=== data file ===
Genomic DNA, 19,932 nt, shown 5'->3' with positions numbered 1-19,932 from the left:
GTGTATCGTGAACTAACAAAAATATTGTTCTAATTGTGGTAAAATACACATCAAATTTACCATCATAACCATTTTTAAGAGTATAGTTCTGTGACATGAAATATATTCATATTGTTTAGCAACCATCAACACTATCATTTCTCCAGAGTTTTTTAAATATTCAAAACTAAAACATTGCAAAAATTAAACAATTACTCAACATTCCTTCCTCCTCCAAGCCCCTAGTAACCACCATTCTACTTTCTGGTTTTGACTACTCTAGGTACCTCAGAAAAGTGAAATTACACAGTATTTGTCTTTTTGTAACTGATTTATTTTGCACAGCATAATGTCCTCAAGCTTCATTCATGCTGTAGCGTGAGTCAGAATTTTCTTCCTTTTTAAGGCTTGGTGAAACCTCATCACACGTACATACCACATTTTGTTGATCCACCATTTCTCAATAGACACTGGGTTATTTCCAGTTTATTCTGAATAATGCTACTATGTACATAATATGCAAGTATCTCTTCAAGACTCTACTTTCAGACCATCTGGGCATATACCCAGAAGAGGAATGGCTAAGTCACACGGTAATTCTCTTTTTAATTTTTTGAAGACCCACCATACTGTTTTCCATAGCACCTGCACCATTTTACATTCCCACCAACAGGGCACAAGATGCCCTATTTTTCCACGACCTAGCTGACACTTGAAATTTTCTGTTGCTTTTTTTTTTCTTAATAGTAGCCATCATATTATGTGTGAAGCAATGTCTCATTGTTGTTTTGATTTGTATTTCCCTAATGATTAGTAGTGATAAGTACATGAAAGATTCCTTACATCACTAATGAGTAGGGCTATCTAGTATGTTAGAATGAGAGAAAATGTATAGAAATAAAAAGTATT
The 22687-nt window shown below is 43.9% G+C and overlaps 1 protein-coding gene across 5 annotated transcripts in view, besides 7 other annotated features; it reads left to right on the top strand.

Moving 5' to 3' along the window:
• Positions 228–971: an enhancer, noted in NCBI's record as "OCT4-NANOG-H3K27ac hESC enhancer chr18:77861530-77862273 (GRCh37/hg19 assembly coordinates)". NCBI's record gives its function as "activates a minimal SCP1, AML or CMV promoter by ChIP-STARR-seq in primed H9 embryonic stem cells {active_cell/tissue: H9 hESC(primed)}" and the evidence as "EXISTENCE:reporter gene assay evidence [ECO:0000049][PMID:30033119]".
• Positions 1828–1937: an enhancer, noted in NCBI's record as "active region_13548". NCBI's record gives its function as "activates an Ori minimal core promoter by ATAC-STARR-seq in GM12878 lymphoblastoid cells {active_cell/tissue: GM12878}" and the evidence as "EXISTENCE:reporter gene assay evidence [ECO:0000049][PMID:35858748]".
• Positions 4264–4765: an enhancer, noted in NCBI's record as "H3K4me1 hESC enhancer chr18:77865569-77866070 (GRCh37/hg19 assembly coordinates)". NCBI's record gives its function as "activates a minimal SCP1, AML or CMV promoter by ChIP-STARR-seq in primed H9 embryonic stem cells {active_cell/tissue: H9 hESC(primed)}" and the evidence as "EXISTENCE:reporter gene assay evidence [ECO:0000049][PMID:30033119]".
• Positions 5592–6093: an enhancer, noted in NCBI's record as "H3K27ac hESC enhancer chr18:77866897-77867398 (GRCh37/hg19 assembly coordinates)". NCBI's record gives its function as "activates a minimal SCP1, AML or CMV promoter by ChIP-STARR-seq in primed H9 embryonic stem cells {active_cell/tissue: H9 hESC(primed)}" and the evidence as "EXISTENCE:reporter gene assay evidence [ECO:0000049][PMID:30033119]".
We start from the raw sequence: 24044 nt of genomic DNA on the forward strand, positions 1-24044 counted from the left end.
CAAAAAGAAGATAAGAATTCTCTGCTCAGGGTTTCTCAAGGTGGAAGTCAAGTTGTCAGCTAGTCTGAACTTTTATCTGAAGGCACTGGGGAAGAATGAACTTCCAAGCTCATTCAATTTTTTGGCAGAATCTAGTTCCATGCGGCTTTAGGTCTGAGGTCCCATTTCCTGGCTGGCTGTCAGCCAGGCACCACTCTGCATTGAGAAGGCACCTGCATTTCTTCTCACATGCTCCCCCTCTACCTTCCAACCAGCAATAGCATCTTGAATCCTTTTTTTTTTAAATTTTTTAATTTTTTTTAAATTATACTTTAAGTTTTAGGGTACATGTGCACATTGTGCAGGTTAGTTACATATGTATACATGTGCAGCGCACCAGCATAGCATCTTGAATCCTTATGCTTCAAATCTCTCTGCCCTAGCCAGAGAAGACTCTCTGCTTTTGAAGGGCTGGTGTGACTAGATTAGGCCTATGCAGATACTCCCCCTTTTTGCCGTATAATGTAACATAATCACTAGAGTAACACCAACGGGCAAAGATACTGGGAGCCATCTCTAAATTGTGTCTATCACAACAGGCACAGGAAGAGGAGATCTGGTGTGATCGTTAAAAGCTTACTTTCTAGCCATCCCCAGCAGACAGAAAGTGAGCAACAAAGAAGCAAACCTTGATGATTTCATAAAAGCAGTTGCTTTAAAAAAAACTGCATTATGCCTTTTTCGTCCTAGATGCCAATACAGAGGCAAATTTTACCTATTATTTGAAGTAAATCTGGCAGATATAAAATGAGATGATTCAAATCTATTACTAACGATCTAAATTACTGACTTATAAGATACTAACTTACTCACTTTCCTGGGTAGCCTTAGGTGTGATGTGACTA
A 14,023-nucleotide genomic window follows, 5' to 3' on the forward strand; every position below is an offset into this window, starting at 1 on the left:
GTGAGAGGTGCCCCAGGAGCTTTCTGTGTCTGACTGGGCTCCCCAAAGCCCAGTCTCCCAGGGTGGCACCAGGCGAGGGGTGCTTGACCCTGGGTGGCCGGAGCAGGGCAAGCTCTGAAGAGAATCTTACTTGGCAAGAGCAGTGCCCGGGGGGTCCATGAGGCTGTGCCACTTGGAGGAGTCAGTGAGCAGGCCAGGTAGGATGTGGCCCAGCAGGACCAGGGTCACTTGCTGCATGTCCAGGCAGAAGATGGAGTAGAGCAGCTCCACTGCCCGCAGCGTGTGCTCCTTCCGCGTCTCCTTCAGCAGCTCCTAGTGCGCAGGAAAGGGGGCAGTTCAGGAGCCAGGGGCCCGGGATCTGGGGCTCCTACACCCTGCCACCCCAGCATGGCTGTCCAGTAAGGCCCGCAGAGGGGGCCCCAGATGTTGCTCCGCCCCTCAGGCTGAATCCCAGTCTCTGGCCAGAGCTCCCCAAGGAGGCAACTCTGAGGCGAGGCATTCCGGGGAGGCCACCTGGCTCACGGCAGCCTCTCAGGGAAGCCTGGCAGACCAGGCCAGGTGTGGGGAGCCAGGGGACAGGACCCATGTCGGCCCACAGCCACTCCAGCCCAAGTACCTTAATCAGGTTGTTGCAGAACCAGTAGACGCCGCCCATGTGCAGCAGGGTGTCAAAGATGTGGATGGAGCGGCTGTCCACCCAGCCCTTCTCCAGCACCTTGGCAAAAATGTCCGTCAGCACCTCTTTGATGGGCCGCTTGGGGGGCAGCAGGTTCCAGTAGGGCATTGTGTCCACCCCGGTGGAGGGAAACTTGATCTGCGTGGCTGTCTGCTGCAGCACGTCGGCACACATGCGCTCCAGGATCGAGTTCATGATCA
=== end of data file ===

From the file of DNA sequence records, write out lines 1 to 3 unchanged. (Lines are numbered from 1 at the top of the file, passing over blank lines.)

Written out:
Genomic DNA, 19,932 nt, shown 5'->3' with positions numbered 1-19,932 from the left:
GTGTATCGTGAACTAACAAAAATATTGTTCTAATTGTGGTAAAATACACATCAAATTTACCATCATAACCATTTTTAAGAGTATAGTTCTGTGACATGAAATATATTCATATTGTTTAGCAACCATCAACACTATCATTTCTCCAGAGTTTTTTAAATATTCAAAACTAAAACATTGCAAAAATTAAACAATTACTCAACATTCCTTCCTCCTCCAAGCCCCTAGTAACCACCATTCTACTTTCTGGTTTTGACTACTCTAGGTACCTCAGAAAAGTGAAATTACACAGTATTTGTCTTTTTGTAACTGATTTATTTTGCACAGCATAATGTCCTCAAGCTTCATTCATGCTGTAGCGTGAGTCAGAATTTTCTTCCTTTTTAAGGCTTGGTGAAACCTCATCACACGTACATACCACATTTTGTTGATCCACCATTTCTCAATAGACACTGGGTTATTTCCAGTTTATTCTGAATAATGCTACTATGTACATAATATGCAAGTATCTCTTCAAGACTCTACTTTCAGACCATCTGGGCATATACCCAGAAGAGGAATGGCTAAGTCACACGGTAATTCTCTTTTTAATTTTTTGAAGACCCACCATACTGTTTTCCATAGCACCTGCACCATTTTACATTCCCACCAACAGGGCACAAGATGCCCTATTTTTCCACGACCTAGCTGACACTTGAAATTTTCTGTTGCTTTTTTTTTTCTTAATAGTAGCCATCATATTATGTGTGAAGCAATGTCTCATTGTTGTTTTGATTTGTATTTCCCTAATGATTAGTAGTGATAAGTACATGAAAGATTCCTTACATCACTAATGAGTAGGGCTATCTAGTATGTTAGAATGAGAGAAAATGTATAGAAATAAAAAGTATT
The 22687-nt window shown below is 43.9% G+C and overlaps 1 protein-coding gene across 5 annotated transcripts in view, besides 7 other annotated features; it reads left to right on the top strand.